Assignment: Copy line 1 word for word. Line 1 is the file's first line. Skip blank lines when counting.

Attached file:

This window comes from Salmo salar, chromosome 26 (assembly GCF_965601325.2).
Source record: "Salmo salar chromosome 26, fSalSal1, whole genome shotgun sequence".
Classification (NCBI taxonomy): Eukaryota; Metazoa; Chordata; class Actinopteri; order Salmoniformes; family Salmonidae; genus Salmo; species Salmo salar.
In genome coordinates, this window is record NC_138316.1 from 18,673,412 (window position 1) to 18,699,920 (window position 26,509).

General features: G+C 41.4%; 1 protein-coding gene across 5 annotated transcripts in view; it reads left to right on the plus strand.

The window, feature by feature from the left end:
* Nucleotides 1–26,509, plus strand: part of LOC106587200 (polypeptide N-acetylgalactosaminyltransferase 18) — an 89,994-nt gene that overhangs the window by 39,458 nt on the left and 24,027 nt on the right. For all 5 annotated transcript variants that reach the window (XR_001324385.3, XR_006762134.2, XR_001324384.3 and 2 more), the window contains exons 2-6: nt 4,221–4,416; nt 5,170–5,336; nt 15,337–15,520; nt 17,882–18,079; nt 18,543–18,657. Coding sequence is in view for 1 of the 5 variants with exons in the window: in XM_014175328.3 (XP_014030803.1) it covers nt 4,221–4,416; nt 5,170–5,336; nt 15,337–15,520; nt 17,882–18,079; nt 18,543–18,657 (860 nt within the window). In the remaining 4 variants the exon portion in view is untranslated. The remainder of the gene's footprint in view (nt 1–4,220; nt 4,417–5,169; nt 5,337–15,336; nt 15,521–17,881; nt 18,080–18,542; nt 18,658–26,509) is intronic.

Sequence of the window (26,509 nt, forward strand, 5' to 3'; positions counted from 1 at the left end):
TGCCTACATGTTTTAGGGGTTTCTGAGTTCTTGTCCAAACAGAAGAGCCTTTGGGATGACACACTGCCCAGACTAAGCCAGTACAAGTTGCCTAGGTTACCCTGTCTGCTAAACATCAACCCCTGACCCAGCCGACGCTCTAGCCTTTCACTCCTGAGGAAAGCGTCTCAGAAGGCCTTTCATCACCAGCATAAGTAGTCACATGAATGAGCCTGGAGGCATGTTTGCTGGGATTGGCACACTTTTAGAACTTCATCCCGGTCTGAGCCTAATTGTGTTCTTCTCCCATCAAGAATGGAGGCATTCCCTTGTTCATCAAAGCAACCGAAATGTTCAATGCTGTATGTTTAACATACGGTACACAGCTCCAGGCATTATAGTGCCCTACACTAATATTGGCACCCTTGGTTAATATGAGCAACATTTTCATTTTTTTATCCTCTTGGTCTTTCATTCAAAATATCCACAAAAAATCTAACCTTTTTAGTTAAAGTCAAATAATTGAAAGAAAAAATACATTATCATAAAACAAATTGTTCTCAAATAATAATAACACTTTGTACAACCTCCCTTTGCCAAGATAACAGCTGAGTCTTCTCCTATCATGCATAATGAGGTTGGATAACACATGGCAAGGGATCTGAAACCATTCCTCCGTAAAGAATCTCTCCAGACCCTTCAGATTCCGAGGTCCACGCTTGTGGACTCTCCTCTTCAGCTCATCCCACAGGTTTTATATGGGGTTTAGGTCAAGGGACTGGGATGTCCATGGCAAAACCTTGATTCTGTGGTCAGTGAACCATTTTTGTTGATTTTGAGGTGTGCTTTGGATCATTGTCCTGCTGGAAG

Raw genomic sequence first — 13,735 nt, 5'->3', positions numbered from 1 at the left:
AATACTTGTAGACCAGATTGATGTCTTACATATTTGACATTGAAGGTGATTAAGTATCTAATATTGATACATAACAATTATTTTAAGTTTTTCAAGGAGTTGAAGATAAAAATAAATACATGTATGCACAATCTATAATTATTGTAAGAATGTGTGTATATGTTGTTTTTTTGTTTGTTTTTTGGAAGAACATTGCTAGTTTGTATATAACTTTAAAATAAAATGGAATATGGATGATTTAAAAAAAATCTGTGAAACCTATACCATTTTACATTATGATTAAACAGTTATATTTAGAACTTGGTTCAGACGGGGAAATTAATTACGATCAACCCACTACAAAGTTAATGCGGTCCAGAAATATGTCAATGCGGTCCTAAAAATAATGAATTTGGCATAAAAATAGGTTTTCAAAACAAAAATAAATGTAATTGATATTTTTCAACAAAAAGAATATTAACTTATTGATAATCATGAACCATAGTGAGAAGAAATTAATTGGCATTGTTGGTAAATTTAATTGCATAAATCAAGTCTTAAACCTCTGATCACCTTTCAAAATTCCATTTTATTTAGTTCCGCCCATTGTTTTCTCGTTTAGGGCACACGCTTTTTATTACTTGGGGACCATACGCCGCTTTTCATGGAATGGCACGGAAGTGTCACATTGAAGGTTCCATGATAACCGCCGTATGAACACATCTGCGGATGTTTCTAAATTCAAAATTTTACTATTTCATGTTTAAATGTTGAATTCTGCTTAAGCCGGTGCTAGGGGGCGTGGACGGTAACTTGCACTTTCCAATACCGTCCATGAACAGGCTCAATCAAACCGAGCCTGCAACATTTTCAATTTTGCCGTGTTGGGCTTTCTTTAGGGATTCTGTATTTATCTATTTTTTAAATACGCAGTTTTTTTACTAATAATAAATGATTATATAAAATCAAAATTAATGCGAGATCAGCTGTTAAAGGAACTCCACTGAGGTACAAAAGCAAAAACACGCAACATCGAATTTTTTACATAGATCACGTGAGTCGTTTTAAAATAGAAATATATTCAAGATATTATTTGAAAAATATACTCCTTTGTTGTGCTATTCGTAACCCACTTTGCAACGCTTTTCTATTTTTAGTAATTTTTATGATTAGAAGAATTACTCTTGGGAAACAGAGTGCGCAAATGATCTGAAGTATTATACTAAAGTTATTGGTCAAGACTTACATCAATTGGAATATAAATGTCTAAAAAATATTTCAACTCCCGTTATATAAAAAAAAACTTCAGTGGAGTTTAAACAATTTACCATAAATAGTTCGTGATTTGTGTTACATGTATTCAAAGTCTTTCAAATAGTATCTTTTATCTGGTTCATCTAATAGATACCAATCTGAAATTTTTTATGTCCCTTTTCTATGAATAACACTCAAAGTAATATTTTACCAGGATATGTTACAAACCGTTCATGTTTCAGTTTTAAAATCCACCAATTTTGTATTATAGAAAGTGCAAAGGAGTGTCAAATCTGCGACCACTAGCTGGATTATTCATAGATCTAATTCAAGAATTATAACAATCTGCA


This window comes from Salmo salar, chromosome 26 (assembly GCF_965601325.2).